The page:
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Rastafarian Jamaican Farmer Cooks ‘Ital’ for the Internet

Ras Mokko, Ital chef extraordinare of the cooking show 'Ras Kitchen'. All photos in this post are courtesy the show and used with permission; photo credits to: Eric Leece, Mike Zakrzewski, Matt Viveen and Matt Pancer.

Ras Mokko, Ital chef extraordinare of the cooking show ‘Ras Kitchen’. All photos in this post are courtesy the show and used with permission; photo credits to: Eric Leece, Mike Zakrzewski, Matt Viveen and Matt Pancer.

On any given day, deep in the Blue Mountains of Jamaica, there is a Rastaman cooking up a meal — perhaps a little bit of rice and peas, maybe saltfish in a pot on an open fire.

He may look like an unconventional cultivator to some, but Ras Mokko Jackson's cooking is pretty much the norm for any old school Rasta in his country — the difference is that he has his own cooking show.

Mokko's distinct Ital shack stands out because there's literally no other cooking show/documentary like it on TV or the webisphere.

Everything he cooks comes from his organic farm, a local natural food shop or is just a hike away. Ras Kitchen creator, Matt Pancer, stars with Mokko in the show, which is an entertaining offering, filled with comedy — and Mokko's expletives.

In a chronicle of events stemming back from 2010, they give viewers a look at what it is like to cook organically and with a sense of adventure!

So, what is Ital food?

First of all, it is part of the Rastafari movement; a way of life. Much more than just the Rastafari religion, it is a culture which is also a component in the Nyabinghi Mansion Rasta group.

Many think that the major aspects of being a Rasta consist of smoking marijuana and eating vegetables, but Mokko eats chicken and different kinds of fish. Everyone follows their own Ital diet to increase Livity, the Rastafarian term for energy — the life force that flows through all human beings.

Ital derives from vital, which makes perfect gastronomic sense, since food is necessary for life.

Global Voices got a delicious chance to step inside the Ras Kitchen and talk with Matt and Mokko.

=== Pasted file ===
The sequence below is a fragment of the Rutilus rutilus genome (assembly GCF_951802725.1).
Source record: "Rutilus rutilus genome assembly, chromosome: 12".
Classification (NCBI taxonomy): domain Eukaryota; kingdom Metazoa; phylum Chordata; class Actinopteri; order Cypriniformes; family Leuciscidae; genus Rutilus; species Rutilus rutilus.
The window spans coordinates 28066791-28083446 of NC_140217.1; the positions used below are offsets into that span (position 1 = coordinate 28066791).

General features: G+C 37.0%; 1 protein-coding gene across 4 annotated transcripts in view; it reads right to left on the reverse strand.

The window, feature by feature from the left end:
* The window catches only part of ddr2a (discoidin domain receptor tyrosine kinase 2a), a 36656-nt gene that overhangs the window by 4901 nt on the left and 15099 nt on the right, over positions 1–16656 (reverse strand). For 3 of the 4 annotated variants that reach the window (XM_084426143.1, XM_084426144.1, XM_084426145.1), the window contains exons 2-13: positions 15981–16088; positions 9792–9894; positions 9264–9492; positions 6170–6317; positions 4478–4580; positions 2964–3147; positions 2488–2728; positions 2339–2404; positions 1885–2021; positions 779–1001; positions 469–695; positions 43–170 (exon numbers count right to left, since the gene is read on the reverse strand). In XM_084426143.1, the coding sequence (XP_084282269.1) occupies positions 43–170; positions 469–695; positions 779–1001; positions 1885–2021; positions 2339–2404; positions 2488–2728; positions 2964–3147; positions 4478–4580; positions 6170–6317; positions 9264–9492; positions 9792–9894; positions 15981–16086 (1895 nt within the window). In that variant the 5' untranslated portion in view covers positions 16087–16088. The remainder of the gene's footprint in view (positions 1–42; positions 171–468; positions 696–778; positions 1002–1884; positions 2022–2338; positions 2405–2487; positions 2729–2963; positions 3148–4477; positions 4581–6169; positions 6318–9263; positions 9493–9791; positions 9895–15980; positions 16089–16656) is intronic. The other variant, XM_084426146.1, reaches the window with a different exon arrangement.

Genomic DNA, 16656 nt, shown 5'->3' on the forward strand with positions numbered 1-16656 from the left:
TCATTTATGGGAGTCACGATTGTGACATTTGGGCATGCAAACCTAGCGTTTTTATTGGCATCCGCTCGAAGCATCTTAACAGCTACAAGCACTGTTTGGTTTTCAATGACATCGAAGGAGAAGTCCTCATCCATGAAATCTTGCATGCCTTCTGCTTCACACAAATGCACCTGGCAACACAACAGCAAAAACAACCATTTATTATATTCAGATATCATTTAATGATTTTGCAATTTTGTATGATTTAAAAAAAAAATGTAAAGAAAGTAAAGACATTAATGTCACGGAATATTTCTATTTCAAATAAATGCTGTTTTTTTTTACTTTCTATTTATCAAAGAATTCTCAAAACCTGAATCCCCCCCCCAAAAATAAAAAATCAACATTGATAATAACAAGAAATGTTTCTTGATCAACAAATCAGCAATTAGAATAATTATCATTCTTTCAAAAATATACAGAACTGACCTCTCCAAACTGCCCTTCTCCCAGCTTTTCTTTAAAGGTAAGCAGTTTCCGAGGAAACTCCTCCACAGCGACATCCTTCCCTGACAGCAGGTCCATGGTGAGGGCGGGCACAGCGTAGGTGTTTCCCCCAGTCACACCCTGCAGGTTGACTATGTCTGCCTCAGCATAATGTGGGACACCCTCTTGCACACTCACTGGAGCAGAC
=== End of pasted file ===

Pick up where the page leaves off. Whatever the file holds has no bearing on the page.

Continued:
Crew Photo, taken by taxi driver Danny — (L-R): Mike Zakrzewski, Matthew Viveen and Matt Pancer in Sunning Hill, Saint Thomas, Jamaica. Photo used with permission.

Crew Photo, taken by taxi driver Danny — (L-R): Mike Zakrzewski, Matthew Viveen and Matt Pancer in Sunning Hill, Saint Thomas, Jamaica. Photo used with permission.

Global Voices (GV): How did you come up with the idea to create a Rastafari/Ital cooking show and why'd you decide to roll with Mokko?

Matt Pancer (MP): Growing up I was really into jungle music, dub, reggae, ska…all of those styles of music coming from Jamaica. The music was always infused with Rastafari elements, but I really knew almost nothing about the actual culture. I had been making videos for years and really wanted to create a unique TV show that could have global appeal. I’d been researching about Rastafari and read about the concept of Ital food, and that’s when the idea hit me. A REAL cooking show with a true Rasta cooking Ital food in an old school way.In 2010 I was looking everywhere online to see if I truly had an original idea. I couldn’t find any video online showing this at all. Theres a lot of Jamaican cooking shows, sometimes making Ital dishes, or guys with dreads, but they were all done in nice, clean, indoor, modern kitchens. Eventually, I found a site called ‘Worlds Together Travel Network‘, which connects travellers with cultural travel experiences. You can stay with a Mayan family in Belize or a Bedouin family in Egypt. Sure enough, there was a page about staying with a Roots Rasta family in Jamaica. There was a short clip of a Rasta man making a stew on an open fire…and that man of course was Mokko. It had a phone number…so I called him and asked if he would be open to myself and a friend coming to shoot a cooking show with him for a week. He said ‘Ya Man!’